Scouts-L Mail Archive for December of 1999: Re: Ed's Web Site
Re: Ed's Web Site
Fri, 17 Dec 1999 16:04:44 -0500
>From: Bill Nelson <bnelson45@HOTMAIL.COM>
>On Thu, 16 Dec 1999 00:04:40 -0600, (MAJ) Mike Walton (settummanque, the
blackeagle) ><blackeagle@SCOUTER.NET> wrote:
>Mike Walton suggested we only look at Cub Scout and Boy Scout numbers,
>and I initially agreed with him...then I got thinking (a dangerous
>thing for me to do, and it hurts a lot too!)
>When was Varsity Scouting started? My understanding, and correct me if I
>am wrong, is that Varsity Scouting is an 'older boy' program intended
>to retain Boy Scouts in what is essentially a Boy Scout program.
>It is also used by the LDS extensively for their
>boys who were tired of Boy Scouting and they
>would have started their own program had the BSA not started Varsity
>Scouting. And that Varsity Scouting is just an extension of Boy Scouting?
Ok, let me see if I can make it clearer here.
VS was established as an official program in 1984, after being an
experimental program since 1977.
Its purpose during the experiemental years was as a program at solely at
14-15 year olds (yes, you read correctly. VS was ONLY for 14-15 year olds).
It appears that the designers of the program expected boys to be in Boy
Scout Troops only from 11-13, then go into Varsity Scouts from 14-15, the go
into Explorer Posts.
Varsity Scouts has been sold both as a 'retention' program to keep boys in
Scouting who have outgrown Boy Scouts. It has ALSO been sold as a program
to attach new, older, boys to Scouting who might not want to join a Boy
Scout Troop and have to deal with younger boys (11-13 year olds).
Realize that in many ways VS was established to "replace" the original
Explorer Scout program. When Explorer Scouts were established out west in
the 1930s, it was intended to be an advanced scouting program aimed at older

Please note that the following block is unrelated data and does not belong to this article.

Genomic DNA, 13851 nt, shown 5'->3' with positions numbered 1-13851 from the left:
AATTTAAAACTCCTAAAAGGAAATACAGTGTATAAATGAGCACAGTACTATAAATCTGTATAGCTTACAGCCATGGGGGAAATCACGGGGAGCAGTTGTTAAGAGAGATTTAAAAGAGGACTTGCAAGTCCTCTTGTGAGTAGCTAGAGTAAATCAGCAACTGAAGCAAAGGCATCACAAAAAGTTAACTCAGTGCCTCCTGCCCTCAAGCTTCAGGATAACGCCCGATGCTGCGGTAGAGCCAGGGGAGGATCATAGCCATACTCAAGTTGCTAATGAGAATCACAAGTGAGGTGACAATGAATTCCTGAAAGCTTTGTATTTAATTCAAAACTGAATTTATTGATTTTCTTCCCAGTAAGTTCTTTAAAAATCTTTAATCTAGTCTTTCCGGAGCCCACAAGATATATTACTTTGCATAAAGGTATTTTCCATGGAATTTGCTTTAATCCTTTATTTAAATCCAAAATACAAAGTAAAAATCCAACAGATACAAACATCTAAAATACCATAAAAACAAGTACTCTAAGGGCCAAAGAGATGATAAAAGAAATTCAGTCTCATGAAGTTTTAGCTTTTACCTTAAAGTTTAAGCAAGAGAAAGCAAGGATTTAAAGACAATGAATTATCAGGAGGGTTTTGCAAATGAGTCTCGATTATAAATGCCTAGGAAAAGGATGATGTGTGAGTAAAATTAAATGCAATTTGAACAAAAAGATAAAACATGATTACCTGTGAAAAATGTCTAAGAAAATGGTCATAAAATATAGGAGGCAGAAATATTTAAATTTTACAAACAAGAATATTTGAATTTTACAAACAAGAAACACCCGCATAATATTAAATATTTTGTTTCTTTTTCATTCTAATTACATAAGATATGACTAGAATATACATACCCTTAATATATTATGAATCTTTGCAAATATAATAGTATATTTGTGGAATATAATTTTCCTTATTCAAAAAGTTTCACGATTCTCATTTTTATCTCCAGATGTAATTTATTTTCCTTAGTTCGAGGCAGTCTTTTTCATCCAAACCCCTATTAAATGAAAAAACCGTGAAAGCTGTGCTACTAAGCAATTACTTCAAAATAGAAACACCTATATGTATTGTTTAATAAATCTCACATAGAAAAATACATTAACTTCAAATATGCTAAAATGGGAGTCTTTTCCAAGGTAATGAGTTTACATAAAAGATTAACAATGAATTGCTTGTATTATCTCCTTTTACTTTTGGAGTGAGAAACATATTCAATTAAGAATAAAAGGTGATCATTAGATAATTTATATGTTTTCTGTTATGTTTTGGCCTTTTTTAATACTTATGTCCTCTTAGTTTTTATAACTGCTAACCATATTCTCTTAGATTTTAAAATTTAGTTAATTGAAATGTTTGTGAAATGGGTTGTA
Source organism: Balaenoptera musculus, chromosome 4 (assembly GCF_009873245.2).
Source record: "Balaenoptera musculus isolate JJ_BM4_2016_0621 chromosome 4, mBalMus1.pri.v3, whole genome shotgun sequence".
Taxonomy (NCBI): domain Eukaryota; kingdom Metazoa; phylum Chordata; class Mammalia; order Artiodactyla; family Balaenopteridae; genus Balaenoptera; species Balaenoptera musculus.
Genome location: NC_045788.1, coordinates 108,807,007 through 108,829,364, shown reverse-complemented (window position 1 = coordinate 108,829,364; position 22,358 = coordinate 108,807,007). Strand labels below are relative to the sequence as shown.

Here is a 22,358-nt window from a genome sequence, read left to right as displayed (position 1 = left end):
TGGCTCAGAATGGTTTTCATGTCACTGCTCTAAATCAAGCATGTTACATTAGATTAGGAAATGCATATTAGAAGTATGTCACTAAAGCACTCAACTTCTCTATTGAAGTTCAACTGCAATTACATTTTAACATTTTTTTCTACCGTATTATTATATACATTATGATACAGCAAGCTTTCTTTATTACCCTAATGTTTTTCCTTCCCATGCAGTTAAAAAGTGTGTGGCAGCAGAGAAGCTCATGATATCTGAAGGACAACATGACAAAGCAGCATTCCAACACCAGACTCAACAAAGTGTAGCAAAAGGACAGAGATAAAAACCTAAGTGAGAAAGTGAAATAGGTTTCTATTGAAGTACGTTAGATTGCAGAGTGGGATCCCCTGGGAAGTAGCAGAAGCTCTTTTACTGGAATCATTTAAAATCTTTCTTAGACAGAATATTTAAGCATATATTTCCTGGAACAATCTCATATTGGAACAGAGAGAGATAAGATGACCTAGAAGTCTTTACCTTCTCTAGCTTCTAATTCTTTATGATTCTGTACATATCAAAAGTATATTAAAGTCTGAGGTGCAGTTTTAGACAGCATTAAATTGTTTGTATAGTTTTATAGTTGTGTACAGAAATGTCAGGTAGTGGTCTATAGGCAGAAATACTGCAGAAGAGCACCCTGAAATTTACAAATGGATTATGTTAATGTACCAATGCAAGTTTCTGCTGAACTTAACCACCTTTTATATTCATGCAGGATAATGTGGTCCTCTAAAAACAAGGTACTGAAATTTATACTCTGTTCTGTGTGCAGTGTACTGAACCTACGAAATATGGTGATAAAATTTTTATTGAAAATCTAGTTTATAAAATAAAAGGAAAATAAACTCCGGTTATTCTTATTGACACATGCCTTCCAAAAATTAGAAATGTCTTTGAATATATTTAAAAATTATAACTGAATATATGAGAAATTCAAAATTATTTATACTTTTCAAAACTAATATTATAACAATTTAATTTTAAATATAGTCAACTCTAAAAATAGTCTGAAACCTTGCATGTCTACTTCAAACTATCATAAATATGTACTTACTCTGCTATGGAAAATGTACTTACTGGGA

(14/15-17) boys to retain them in Scouting, tho not necessarily in their
troops. In the Intervening years (1930s-1970s), the Exploring program has
moved further and further away from its original intention. Thus why some
wanted to recreate it in the new Varsity Scout program: an advanced Boy
Scout program that could both retain the older boys in scouting and to
attrach new, older boys into the program with something that would interest
the older boy.
>If the Varsity program is doing its job, shouldn't we see a decline
>in Boy Scout numbers after the Varsity program was instituted
>as the older boys migrate to the Varsity program....same, to some
>extent in 1999 with Venturing?
Is Varsity Scouting doing its job? The problem is is that too many have no
idea what its "job" is?
When first introduced, because of the unit and office terminology, many
viewed it only as a 'sports-oriented' scouting unit. To this day many have
no idea what its all about. National has done a poor job of selling this
You bring up the Venturing program. Again, people need to understand that
Venturing is still different from Scouting, either Boy or Varsity. And not
just because its co-ed. The program is very open ended in what each unit
can do. The concept that each unit specializes in one area is a key part of
this, something that is absent in Boy Scouts or Varsity Scouts. Venturing
can ALSO retain boys in the scouting program, as well as attrack new
members, but because of its unique program that is different from both Boy
Scouts and Varsity Scouts.
Hope this helps.
To learn more about the history of the many Senior Scouting programs that
have existed in the BSA, including Varsity Scouts, Explorer Scouts,
Exploring, and Venturing, check out my web site at:
Michael R. Brown
Venturing Crew #1838